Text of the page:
July 28, 2006

Changing the Way Investors Think

Man is by nature a poor investor. He seeks comfort in the company of others, preferring to stay with the herd regardless of the consequences, rather than thinking independently and taking on the risk of being wrong alone.

Trends spanning years or decades go on much longer than many would imagine, simply because public opinion becomes entrenched - current conditions, despite their preposterous nature when viewed in hindsight, become accepted wisdom.

Whether it's a multi-decade bull market in stocks or a half decade long housing boom, individual investors look around and see everyone else doing the same thing and figure if they join in, they will be doing no wrong. The performance of individual investors managing their 401k accounts is a good example of this herd behavior - most plan participants underperform the broad indexes simply by chasing last year's star performers.

It happens over and over, year after year, and is a truly worrisome aspect of today's ownership society where it seems individuals seeking a comfortable retirement must also become investment experts early on in life (see "I have some bad news for everyone in the room")

While life-cycle funds help make a bad situation slightly less so, they are not the panacea that many believe them to be.


The accepted wisdom may be wrong.

One look at the recent performance of broad equity markets reveals a big goose egg when gains are measured going all the way back to 1999. Near term prospects are not so rosy - with a softening economy, many are predicting more weakness in stocks directly ahead.

Though most people don't realize it, the last half decade and the two decades prior were just part of a larger pattern that has been repeating at roughly eighteen year intervals for well over a hundred years.

The 80s and 90s saw a bull market in equities while the new century ushered in a bull market in commodities - most people do not yet recognize the end of the familiar and the beginning of what is now unfamiliar.

In the chart below, from Hot Commodities by Jim Rogers, it is clear that there was a sea-change a few years back where commodities began to outperform stocks. While most investors are holding steady with last century's stocks for the long run approach, others have already moved on.

Since they started keeping records, long periods of stocks outperforming commodities have alternated with long periods of commodities outperforming stocks, and with one look at the chart above it should be clear to the most casual observer where we are in the current cycle.

But, ordinary investors pay little attention to current conditions, let alone multi-decade trends.

Just as in the late 1960s when nearly two decades of superior equity gains had come to an end, when the nifty fifty were peaking like dot coms did in 2000, most individuals didn't notice the emerging bull market in commodities that ran for the next fifteen years.

Similarly, when lines were forming outside coin shops in the early 1980s so everyone could buy gold or silver bullion, few realized that the beginning of the greatest bull market in stocks was dead ahead.

Investors must fundamentally change the way they think in order to do well in the years ahead - the tide has already turned, yet so few realize it.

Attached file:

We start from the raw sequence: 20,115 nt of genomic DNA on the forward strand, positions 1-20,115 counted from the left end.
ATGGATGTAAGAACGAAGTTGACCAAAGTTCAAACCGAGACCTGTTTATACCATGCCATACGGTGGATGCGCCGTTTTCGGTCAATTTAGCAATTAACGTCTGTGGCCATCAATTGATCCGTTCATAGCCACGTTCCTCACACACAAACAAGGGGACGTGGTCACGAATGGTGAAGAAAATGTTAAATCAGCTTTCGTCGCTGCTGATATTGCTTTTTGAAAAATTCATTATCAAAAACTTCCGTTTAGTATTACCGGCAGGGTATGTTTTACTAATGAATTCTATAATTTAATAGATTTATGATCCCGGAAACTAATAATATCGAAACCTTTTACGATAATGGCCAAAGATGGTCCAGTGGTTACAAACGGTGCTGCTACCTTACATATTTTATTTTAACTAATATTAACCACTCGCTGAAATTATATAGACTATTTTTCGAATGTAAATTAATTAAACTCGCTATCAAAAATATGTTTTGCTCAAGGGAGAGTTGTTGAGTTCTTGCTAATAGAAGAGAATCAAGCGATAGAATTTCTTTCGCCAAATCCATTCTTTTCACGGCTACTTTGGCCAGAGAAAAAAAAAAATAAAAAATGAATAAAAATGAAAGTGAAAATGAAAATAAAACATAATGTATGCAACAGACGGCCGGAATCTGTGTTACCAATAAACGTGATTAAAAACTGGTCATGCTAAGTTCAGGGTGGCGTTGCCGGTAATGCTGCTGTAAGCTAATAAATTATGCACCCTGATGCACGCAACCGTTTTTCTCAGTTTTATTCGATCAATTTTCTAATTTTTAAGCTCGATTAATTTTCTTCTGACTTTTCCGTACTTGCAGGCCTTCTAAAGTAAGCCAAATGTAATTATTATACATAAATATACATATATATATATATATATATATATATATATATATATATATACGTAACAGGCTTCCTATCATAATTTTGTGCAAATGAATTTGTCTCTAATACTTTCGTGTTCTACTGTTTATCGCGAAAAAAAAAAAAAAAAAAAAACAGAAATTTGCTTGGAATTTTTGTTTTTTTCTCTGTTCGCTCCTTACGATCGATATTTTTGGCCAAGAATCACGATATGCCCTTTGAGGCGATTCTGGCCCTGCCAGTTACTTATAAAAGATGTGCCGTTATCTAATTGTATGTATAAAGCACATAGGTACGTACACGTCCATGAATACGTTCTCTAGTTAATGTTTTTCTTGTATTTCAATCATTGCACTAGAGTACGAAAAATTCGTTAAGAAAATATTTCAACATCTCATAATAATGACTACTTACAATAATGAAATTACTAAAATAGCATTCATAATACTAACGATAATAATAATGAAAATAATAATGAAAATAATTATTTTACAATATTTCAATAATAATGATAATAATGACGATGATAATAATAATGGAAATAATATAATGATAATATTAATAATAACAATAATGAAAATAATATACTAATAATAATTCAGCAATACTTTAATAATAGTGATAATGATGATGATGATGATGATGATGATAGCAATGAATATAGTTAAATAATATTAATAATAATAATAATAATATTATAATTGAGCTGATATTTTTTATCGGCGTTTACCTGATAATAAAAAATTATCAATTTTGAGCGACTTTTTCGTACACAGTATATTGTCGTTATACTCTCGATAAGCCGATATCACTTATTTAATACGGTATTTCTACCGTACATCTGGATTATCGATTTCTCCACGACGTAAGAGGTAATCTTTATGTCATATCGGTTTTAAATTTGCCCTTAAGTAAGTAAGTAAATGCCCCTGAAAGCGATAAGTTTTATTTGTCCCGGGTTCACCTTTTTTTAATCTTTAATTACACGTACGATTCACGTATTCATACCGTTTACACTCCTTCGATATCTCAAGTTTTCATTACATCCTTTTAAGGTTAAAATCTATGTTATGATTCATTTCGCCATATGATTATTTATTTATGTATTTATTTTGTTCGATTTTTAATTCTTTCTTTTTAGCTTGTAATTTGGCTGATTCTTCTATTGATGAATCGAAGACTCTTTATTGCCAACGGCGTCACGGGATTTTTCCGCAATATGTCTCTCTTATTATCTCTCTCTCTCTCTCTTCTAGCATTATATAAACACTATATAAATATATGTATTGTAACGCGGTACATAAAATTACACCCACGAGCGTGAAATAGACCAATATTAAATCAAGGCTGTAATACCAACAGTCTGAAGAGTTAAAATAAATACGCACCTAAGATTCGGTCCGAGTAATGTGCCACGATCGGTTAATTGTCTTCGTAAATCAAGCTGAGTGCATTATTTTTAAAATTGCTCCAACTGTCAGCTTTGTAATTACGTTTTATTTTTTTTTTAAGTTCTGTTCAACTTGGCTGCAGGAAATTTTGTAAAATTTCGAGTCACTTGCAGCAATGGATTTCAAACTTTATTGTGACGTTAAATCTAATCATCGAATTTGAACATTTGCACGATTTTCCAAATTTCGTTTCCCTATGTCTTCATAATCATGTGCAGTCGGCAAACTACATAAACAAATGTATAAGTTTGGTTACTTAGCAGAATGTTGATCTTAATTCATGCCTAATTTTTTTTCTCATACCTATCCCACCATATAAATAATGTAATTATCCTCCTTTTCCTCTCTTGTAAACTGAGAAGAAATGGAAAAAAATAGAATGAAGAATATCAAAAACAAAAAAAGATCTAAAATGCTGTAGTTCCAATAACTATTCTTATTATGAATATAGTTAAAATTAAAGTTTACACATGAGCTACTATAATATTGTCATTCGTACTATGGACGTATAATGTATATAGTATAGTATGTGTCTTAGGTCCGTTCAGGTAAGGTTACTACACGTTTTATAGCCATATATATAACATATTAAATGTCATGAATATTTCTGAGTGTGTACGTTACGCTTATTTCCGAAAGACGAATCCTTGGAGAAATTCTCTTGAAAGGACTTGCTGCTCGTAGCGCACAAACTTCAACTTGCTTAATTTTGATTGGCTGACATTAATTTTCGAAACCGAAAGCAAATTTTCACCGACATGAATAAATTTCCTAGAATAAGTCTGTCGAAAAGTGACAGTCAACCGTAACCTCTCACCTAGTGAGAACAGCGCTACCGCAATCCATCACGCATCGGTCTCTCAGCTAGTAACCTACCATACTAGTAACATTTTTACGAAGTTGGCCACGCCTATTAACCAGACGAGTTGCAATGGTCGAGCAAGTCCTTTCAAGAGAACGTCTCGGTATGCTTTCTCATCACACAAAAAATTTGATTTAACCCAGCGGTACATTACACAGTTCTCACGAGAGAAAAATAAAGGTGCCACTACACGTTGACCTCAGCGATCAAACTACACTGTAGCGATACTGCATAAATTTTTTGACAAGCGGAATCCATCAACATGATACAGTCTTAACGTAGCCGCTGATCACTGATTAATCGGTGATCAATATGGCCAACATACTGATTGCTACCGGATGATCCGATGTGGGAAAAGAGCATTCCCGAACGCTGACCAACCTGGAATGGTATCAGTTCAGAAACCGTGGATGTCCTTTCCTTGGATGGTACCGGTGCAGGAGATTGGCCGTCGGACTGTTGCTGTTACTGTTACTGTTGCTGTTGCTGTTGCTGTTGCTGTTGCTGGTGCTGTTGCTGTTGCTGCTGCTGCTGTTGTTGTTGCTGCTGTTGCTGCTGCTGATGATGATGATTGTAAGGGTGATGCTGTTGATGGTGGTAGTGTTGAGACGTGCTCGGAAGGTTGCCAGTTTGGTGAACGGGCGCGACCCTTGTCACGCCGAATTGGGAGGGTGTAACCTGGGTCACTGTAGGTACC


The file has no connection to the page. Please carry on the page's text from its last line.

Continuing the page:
The commodity story goes like this

Playing out over a period of three decades or more, the complete cycle begins with a period such as the 1980s where over-investment creates a glut in capacity that causes commodity prices to decline and stay low for many years as all the new capacity was absorbed. This ushers in an era of low inflation, as in the 1990s, and as a result, publicly traded companies become more profitable and equities rise.

Commodity producers then stop investing in infrastructure and exploration because it just isn't worth it at depressed prices and, after many years, demand increases to the point that commodity prices begin to again rise, as they did in the late 1990s. As is the case today, due to years of underinvestment, prices continue to rise, inflation once again climbs, and both corporate earnings and stock prices come under pressure.

As a result of rising commodity prices, more money is spent on infrastructure and exploration, but since it takes years for new mines and new oil fields to start producing, prices continue to rise as they are likely to do in the years ahead. After years of increased investment, supply surpasses demand, and commodity prices once again fall, some thirty years or more after the cycle began.

Based on historical precedent, we are now roughly one third into the current cycle favoring commodities.

The role of emerging economies around the world and the fact that, compared to previous decades, American companies are oriented more toward finance than manufacturing both change the dynamics a bit, but iron-ore is still iron-ore and oil is still oil.

So far, save for a global economic meltdown, the cycle seems destined to repeat as it has done many times before.

To be successful, particularly during a time when increasing responsibility is laid on the individual, investors must change the way they think. Investors must recognize how the passage of time changes where money can be made and where the herds dawdle.

Most will fail to see the new trend until it is firmly entrenched - until nearly all others around them are also convinced of its staying power. But, by that time, all the easy money will already have been made and what will be left is the dangerous blow-off phase where great gains are as easy to come by as great losses.

The new commodities bull market is already changing the way investors think, but there are many who will resist this change until it is almost too late.